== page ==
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Work crews remove the still-smouldering rubble from a fire at a recycling plant near Trail, B.C. (Trevor Kehoe/Trevor Kehoe)
Work crews remove the still-smouldering rubble from a fire at a recycling plant near Trail, B.C. (Trevor Kehoe/Trevor Kehoe)

Short circuit in battery may have sparked fire Add to ...

A spectacular fire at a plant in southeastern B.C. that recycles lithium batteries may have started after a spontaneous malfunction in a battery, the company says.

The fire that broke out late Saturday afternoon was the fourth since 2000 at the industrial site outside Trail, B.C., that required the assistance of the local fire department, said Todd Coy, spokesman for California-based Toxco Inc. Company staff have not yet identified the source of the blaze with certainty, but they believe the cause was different from those of the previous fires, he said.

"We learn from each experience and take steps to mitigate any future experiences. … In this case, what we think occurred [is]an internal short took place and one of the batteries in storage started the fire," he said, adding that the staff had no way of anticipating such an accident.

"We try to implement everything within our powers to prevent these things from happening."

The company is in compliance with its permit from the B.C. Environment Ministry, he said. However, Toxco officials will put together a plan for the ministry on how similar fires will be prevented, Mr. Coy said.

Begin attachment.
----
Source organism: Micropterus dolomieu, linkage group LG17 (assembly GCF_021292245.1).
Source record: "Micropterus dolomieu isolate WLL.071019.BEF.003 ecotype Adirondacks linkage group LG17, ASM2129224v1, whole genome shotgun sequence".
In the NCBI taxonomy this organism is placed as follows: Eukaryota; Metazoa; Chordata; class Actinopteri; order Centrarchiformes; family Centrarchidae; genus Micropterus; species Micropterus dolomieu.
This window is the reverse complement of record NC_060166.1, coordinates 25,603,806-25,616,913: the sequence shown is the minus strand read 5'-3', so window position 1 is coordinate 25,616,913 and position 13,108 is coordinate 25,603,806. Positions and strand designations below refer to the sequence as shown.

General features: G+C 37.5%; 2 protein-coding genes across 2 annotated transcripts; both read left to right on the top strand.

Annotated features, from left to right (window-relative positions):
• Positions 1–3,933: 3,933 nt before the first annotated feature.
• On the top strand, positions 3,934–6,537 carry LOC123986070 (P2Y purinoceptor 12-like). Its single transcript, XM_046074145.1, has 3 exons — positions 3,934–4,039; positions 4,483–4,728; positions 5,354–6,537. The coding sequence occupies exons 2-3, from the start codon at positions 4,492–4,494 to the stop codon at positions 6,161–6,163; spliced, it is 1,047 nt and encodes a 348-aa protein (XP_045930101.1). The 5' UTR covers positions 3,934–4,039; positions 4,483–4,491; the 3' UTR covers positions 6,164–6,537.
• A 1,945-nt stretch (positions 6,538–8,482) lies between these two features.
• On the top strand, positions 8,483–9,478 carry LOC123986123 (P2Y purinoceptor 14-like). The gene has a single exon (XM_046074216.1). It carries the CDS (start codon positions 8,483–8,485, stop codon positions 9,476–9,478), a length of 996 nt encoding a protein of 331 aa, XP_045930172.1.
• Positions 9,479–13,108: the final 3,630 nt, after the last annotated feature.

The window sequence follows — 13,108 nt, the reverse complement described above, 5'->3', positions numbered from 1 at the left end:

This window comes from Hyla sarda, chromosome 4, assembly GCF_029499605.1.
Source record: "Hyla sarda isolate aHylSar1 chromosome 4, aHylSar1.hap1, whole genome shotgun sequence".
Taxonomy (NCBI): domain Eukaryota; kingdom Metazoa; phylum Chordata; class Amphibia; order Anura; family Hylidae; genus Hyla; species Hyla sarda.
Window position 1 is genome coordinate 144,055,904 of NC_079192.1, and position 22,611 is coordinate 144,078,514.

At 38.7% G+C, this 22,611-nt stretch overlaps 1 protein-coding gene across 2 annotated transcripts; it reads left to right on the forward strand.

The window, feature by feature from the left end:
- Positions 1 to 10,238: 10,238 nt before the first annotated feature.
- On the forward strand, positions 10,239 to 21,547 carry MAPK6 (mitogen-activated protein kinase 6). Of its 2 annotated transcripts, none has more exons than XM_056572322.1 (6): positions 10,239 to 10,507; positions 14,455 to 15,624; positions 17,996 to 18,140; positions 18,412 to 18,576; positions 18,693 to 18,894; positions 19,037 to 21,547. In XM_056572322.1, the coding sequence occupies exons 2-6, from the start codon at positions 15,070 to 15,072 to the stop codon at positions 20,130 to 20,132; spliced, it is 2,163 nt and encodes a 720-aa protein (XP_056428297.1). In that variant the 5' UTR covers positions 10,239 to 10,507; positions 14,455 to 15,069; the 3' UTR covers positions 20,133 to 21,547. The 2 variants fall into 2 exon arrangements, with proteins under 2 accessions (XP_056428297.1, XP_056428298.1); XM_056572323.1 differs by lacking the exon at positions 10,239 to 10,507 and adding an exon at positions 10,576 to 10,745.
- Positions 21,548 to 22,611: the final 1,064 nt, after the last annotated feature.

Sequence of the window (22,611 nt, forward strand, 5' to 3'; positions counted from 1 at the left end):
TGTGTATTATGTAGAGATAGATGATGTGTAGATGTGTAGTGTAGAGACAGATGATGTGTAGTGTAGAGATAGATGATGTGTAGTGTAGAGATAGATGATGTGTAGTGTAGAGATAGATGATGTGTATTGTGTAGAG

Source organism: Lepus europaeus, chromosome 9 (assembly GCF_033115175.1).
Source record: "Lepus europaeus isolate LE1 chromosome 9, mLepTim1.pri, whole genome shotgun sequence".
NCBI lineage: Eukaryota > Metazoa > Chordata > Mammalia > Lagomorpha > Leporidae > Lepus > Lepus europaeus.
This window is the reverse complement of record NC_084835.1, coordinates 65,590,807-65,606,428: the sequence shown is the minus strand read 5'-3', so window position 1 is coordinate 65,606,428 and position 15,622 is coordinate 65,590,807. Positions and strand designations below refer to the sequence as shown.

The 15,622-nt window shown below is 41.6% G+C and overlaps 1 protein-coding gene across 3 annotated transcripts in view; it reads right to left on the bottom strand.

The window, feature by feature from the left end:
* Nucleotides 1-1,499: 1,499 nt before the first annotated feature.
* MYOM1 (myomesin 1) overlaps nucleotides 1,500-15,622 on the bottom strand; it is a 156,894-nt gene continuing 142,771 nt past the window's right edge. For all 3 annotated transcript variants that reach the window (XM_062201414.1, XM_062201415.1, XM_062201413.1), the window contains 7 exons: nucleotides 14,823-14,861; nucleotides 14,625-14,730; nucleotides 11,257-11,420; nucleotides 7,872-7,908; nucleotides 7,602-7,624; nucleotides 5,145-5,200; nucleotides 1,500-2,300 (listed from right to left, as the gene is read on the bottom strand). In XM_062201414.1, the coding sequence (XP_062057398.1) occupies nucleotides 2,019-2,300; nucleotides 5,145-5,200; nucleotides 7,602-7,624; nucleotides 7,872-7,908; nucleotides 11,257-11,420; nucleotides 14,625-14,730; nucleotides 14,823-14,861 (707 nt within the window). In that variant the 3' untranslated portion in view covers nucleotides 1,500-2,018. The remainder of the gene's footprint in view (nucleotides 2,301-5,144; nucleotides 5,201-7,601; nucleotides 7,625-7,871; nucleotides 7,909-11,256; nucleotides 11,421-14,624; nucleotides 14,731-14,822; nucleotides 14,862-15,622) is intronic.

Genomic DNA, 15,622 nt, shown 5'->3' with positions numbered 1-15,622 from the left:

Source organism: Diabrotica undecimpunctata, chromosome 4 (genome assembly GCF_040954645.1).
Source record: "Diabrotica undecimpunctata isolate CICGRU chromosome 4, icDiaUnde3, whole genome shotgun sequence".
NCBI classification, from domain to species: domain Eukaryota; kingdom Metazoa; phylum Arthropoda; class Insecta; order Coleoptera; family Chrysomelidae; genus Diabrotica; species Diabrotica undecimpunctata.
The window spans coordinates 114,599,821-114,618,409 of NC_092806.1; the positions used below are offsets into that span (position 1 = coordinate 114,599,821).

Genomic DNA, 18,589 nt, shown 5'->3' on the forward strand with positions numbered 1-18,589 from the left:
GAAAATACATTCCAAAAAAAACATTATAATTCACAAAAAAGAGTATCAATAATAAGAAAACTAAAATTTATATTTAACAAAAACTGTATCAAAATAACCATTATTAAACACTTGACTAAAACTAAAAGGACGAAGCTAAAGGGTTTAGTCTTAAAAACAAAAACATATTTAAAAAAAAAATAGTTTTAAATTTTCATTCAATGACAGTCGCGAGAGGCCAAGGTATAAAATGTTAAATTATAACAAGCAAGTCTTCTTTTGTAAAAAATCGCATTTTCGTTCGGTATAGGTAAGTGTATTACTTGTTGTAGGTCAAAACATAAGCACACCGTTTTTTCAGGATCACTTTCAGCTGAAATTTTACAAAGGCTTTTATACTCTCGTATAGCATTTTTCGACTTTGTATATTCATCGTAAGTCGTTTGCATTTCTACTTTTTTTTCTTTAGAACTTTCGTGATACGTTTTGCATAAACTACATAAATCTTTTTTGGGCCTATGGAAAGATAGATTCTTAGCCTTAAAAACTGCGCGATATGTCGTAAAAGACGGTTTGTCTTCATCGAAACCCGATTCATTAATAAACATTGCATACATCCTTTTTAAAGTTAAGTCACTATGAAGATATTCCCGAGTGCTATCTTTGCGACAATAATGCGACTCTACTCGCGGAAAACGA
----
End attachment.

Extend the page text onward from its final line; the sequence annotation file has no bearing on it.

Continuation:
No one was on the 4.5-hectare site when the fire started and no one was injured. But some residents Tuesday questioned whether the recycling plant has taken adequate safety precautions, especially after the previous fires.

NDP environment critic Ron Fleming said in an interview he intends to raise questions when the legislature reconvenes next week about the Environment Ministry's inspections of the plant and whether Toxco Inc. has met requirements of its permit for storage of toxic chemicals.

Mr. Fleming said a local resident told him that the odour of chemicals that escaped into the atmosphere during the fire lingered for more than 36 hours. Vehicles near the recycling plant were covered in black ash. Orange flames shooting up from the storage area appeared larger than the nearby mountains, Mr. Fleming said.

Chris Stroich, a ministry official, said the batteries were in one of nine storage facilities on the site. Ministry officials were concerned about contaminants being released into the air, but the company notified local residents to stay indoors during the fire, he said in an interview.

Exposure to burning lithium could cause respiratory and other health problems, he said. However, the ministry had received no reports of any problems other than the smell.

Terry Martin, deputy fire chief in the Kootenay Boundary Regional Fire Service, said the storage building caught fire after the batteries stored in 45-gallon drums on wooden palettes exploded. "Projectiles were flying all over the place," he said, adding that a second fire broke out when sparks landed on cardboard and plastics outside.

Appropriate procedures were in place to respond to the incident, he said. Safety measures have been improved after every fire at the facility, Mr. Martin said. "They try to get to the bottom of it and figure out what happened," he said.

The recycling plant handles about 900,000 kilograms of batteries annually, shipped from across North America, the Middle East, South America and Asia. The batteries are of all sizes, from small cell phone batteries up to larger batteries weighing 1.4 kilograms.

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